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Do an online search on “pharmacological researches in the Philippines” and the first items that pop up are those assisted by the Philippine Council for Health Research and Development (PCHRD).

First on the list is a study, “Prevalence of Pulmonary Tuberculosis among Prisoners and Jail Officers”.

In medical studies especially involving human subjects, ethical practices is gaining ground in the Philippines and ethics committee reviews are now becoming a standard practice in the country.

I believe the PCHRD, a leading advocate of ethical research, did due diligence and ensured that the human rights of the study’s subjects cited above were protected. We expect the same from the Philippine Tuberculosis Society, a venerable institution founded in 1910 which conducted the research.

Ethical principles are important, says the WHO, “to protect the dignity, rights and welfare of research participants. As such, all research involving human beings should be reviewed by an ethics committee to ensure that the appropriate ethical standards are being upheld”.

In 2015, the Philippines will be next only to China with the most number of ethical research committees (19) that volunteered themselves for audits by the Forum for Ethical Research Committee in Asia and the Western Pacific Region (FERCAP).

FERCAP is a human research protection programme promoting ethics committees as a standard practice in medical studies.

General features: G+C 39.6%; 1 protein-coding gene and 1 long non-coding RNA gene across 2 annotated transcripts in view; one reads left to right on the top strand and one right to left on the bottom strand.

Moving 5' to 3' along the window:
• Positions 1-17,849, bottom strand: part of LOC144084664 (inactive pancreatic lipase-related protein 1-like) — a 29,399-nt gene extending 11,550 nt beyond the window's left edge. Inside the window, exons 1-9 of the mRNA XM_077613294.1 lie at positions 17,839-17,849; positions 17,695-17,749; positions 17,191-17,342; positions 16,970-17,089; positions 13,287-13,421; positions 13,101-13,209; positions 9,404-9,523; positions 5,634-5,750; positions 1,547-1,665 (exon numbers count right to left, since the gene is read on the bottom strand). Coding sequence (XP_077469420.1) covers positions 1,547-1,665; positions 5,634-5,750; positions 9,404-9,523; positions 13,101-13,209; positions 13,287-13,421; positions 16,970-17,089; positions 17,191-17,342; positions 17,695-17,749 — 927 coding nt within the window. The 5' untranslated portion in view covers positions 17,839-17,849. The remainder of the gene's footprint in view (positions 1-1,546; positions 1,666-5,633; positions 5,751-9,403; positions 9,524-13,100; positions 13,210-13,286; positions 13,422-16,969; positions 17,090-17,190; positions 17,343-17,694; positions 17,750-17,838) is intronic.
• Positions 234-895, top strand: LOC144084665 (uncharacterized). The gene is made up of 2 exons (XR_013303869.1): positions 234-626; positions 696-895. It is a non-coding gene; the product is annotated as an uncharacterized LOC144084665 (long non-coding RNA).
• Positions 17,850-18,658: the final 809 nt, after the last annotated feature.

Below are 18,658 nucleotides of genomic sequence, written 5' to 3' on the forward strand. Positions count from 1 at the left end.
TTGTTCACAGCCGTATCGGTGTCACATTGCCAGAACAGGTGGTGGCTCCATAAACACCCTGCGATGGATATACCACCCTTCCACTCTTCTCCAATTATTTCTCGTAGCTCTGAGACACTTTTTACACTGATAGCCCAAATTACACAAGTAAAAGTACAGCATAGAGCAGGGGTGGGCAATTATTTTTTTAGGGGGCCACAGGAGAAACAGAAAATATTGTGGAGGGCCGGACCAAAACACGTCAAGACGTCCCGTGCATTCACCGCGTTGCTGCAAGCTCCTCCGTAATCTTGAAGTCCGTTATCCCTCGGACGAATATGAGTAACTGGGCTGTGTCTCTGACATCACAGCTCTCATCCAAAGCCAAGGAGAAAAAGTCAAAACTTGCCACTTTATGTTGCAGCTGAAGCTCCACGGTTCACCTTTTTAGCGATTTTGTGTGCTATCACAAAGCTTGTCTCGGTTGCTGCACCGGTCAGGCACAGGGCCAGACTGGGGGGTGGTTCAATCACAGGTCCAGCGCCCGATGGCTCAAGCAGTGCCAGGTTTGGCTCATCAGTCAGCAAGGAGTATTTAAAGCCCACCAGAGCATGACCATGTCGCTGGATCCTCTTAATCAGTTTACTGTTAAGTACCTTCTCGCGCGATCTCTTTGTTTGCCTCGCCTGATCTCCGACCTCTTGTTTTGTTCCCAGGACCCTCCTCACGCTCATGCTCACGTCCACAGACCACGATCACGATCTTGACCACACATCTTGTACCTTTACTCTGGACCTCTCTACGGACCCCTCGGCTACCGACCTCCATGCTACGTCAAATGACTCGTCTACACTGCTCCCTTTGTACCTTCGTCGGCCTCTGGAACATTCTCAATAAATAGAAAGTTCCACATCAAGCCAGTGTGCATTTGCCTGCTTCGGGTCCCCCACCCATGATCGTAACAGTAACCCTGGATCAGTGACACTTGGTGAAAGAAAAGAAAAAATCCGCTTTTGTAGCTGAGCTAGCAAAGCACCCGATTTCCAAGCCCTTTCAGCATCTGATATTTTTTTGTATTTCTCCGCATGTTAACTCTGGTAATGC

From 2005 to 2014, FERCAP conducted voluntary audits of ethics committees in the Asia-Pacific, 173 of which have been certified compliant. This year, FERCAP will review compliance in 60 ethics committees in the region.

“The biggest interest in our work comes from China,” said FERCAP coordinator Cristina Torres during the Global Forum on Research and Innovation for Health 2015 held in Manila (24-27 August).

Networking facilitated these audits.

Networks bring together interested parties,” said Garry Aslanyan, partnerships and governance manager of WHO’s special research and training programme in tropical medicine.

He said it is easier now for research centres to connect with each other “than it was ten years ago in a rapid way probably not seen before in global health research”.

“Different layers of stakeholders make it more vibrant,” added Mary Ann Lansang, chief of the infectious diseases of the state-owned Philippine General Hospital.

This article has been produced by SciDev.Net's South-East Asia & Pacific desk.